With a population of over 16 million people, more than three million do not have clean drinking water while five million do not have access to improved sanitation. Even though Cambodia is one of the fastest developing countries in Southeast Asia, families still have limited access to secure water connections and toilets for their homes, especially for those in rural communities.
On the other hand, Nepal, a landlocked nation with a population of over 27 million, is one of the poorest countries in the world and is facing challenges related to water pollution and water scarcity. Charity organisations from across the world, including Singapore, continue to not only donate clean, drinking water to these countries, but also install wells and simple water filtration systems to make water safe for drinking amongst children in the community.
2. Poor housing situations
Housing, as defined by the World Health Organisation is a residential environment and is one of the basic human needs. Besides providing shelter, proper housing should have the necessary facilities and infrastructure for the physical, mental, and social well-being of a family.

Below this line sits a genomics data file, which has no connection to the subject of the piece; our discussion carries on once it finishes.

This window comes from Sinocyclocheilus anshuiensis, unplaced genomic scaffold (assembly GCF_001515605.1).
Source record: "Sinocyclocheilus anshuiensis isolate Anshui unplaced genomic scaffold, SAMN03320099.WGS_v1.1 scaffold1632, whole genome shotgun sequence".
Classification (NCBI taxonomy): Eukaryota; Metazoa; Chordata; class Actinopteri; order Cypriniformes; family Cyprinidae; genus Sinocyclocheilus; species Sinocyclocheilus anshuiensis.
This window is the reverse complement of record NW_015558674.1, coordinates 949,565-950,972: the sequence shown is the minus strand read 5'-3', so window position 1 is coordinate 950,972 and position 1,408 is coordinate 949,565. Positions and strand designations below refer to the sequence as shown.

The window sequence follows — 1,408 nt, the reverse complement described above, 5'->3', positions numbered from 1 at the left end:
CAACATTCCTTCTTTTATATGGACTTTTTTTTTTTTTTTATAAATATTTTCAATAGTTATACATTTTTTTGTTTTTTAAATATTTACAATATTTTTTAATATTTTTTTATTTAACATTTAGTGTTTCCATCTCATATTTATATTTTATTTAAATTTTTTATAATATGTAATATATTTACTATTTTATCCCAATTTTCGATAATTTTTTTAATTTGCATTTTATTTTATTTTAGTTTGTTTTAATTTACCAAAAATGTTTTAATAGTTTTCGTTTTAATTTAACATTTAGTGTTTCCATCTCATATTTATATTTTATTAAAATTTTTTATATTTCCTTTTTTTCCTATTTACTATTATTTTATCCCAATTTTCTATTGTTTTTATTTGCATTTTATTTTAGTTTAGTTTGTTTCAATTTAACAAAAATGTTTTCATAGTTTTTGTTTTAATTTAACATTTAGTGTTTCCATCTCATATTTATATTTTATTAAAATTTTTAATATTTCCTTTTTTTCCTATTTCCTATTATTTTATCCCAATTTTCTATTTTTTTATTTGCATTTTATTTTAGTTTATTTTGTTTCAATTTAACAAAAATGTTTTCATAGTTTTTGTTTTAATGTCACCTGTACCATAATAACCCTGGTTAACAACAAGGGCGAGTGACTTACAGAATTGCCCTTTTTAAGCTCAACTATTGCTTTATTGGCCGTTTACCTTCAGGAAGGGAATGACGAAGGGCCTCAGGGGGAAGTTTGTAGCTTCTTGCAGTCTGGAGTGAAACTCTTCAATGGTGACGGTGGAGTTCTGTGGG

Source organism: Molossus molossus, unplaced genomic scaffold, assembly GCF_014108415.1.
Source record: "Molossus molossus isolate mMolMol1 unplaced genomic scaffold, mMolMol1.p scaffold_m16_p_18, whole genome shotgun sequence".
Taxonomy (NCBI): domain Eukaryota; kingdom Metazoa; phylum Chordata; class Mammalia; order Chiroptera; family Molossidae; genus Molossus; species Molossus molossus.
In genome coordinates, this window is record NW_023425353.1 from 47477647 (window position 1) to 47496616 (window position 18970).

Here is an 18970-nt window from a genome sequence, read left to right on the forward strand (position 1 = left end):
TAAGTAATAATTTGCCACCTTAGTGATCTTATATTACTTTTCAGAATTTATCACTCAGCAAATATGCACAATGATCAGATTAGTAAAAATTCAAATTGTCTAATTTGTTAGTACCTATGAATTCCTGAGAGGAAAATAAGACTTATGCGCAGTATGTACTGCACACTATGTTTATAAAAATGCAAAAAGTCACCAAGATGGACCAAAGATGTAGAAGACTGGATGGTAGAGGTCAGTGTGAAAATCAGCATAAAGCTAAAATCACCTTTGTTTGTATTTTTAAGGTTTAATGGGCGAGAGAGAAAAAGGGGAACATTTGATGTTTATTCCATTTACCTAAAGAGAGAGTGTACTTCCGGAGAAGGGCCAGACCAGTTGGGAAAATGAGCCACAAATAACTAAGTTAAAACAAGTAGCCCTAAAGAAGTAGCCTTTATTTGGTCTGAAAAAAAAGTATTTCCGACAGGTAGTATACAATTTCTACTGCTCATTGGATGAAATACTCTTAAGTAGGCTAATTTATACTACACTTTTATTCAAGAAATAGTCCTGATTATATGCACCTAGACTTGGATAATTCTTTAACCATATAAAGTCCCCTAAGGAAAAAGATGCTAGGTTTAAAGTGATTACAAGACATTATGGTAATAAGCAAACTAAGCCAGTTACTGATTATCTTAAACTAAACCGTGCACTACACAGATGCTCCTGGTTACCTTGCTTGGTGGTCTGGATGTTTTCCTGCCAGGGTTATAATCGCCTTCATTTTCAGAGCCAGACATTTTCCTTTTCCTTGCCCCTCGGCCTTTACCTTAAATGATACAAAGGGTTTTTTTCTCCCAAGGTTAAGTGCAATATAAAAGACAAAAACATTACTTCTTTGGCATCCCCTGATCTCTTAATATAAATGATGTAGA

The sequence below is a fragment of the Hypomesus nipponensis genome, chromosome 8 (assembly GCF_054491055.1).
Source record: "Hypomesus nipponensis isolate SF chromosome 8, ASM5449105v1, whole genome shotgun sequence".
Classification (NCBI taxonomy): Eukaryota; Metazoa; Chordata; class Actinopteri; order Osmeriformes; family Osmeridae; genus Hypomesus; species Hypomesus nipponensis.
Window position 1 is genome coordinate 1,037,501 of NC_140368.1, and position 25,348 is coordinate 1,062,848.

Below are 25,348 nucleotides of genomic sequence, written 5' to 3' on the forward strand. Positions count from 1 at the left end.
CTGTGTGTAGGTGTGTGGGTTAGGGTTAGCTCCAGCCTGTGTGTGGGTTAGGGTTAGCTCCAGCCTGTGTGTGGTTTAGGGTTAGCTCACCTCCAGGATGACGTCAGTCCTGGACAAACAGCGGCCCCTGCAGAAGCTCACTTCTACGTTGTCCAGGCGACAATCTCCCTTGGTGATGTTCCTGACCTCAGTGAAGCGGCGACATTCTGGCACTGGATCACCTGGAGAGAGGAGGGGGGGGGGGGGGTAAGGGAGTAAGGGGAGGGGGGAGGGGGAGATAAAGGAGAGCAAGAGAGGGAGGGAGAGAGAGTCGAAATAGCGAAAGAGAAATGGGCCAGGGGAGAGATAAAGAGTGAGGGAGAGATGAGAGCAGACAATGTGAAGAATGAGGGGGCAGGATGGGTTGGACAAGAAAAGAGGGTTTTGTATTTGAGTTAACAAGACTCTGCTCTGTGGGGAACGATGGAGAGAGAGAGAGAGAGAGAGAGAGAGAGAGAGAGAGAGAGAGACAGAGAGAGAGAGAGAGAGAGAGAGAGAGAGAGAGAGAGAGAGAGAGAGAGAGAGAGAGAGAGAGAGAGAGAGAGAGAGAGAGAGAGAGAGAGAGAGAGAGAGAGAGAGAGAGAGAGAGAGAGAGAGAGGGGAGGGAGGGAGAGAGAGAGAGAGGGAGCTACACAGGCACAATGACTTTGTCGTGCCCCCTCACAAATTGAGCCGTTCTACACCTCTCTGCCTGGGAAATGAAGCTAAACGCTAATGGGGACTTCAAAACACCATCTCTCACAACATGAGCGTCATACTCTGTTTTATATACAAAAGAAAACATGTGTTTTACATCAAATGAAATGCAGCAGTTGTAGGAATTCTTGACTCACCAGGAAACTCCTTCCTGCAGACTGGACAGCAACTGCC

Healthy homes that are safe and free from hazards are known to improve physical and mental health, while poor housing situations contribute to health problems such as a rise in chronic diseases and injuries. Poor housing situations often refer to homes that have poor indoor air quality, overcrowding, and lack of proper sanitation facilities.
An estimated 40%-75% of the population of fast-growing cities in developing countries have housings in squatter settlements without basic sanitation facilities. This is attributed to the unexpected and exponential rate of urbanisation, resulting in misalignment to urban planning and development. As the city is unable to accommodate the influx of people moving from rural areas to the cities for work, most of them end up in slums – overcrowded housing areas that are poorly structured with limited access to clean water and sanitation.